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On Sunday afternoon, September 6, the Newtown Progress Festival is proud to present to the town of Newtown a two-hour Band Concert by the New York Navy Band. The starting time is 3 pm, immediately following the Water Carnival. The event will be in the Town Park. This natural amphitheater will prove a delightful spot to spread your blankets and just sit and listen to two solid hours of music.

 

August 18, 1939

As the years pass, one after another, we become quite accustomed to the more firmly established institutions in a community and rather take them for granted. Once such institution which has filled a substantial place in the business life of Newtown for the past thirty years is the store of Corbett & Crowe in Sandy Hook. Though the store’s thirtieth anniversary was passed on Friday of last week, August 11, little fuss was made of the event by the two sterling partners, Martin A. Corbett and Arthur J. Crowe. The firm of Corbett & Crowe was formed on August 11, 1909, when Messrs Corbett and Crowe joined in partnership, taking over the business which had been conducted for the previous two years by Charles Finch. Mention of this business block will recall to older resident its long history. It was built about 1864 by Levi C. Morris, an uncle of Newtown’s present beloved merchant of the same name.

 

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Shortly after midnight, Monday, Newtown was visited with one for the most severe electrical storms of the season. For over a half hour the rain came down in torrents, with lightning and thunder almost continuously. Many homes in town were without electric service and numerous telephones were put out of order.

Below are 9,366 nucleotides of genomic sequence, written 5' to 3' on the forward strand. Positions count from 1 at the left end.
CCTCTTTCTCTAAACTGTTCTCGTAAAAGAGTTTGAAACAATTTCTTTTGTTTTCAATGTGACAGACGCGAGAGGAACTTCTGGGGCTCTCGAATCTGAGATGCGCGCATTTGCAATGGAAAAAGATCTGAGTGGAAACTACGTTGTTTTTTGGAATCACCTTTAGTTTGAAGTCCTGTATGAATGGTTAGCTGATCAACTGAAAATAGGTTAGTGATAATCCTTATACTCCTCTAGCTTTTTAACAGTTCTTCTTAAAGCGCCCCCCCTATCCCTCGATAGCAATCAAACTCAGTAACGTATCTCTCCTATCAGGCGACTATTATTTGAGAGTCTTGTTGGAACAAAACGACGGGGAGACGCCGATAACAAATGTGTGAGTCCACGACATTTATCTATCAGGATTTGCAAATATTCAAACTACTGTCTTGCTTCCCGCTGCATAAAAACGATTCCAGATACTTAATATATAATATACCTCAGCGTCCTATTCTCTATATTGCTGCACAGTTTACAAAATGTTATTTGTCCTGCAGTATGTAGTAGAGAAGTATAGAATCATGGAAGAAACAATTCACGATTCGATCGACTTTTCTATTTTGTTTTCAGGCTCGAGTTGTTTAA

Frederick Taylor, who was recently in England with Walter J. Hutchinson, brought back one of the gas masks with which everyone in England is supplied. It gives those who have examined it a rather dread reminder of the prevailing conditions in Europe. Not a pleasant piece of equipment to be required to keep handy.

 

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Mrs Chandler Mackey reports a Japanese crabapple tree in bloom at the house which the Mackeys have recently built in South Center district. The tree, transplanted, had shown little sign of liking its new location until, at this late date, it suddenly burst into bloom.

 

August 21, 1914

Charles Canfield of Botsford, the artistic painter, has been at work upon the school buildings in Huntingtown district and as the result, they present a very fine appearance. No other school buildings in town equal them. Ground was broken, last week, for the cellar to the house which Herbert Coger is to build in Huntingtown, just south of the residence of Mrs Mary Crowe. The house Israel Nezveskey is building upon the property formerly owned by George French is nearing completion.

 

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Walter Ruffles of Palestine, while working in a loft over a pig pen on Tuesday, fell and fractured a rib. Dr F.J. Gale was summoned and attended to his injuries. Mr Ruffles suffered a considerable pain but is now more comfortable.

 

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The peach harvest is just beginning at the great orchards of Newton M. Curtis of Curtis Hill. Way back in February, after the cold snap, Mr Curtis went out into the orchards and after examining the buds, expressed the opinion there would be no crop. While he will not be favored with a bumper crop… the orchard of Elbertas east of the Curtis residence was not touched by the low temperatures. Mr Curtis’ peaches have had an enviable reputation in the Danbury and Bridgeport markets.

 

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That popular citizen of Gray’s Plain, Charlie Harang, has given up house painting and is spending his time in his poultry yards, watching his one thousand or more high grade birds eat, grow and fill the egg baskets.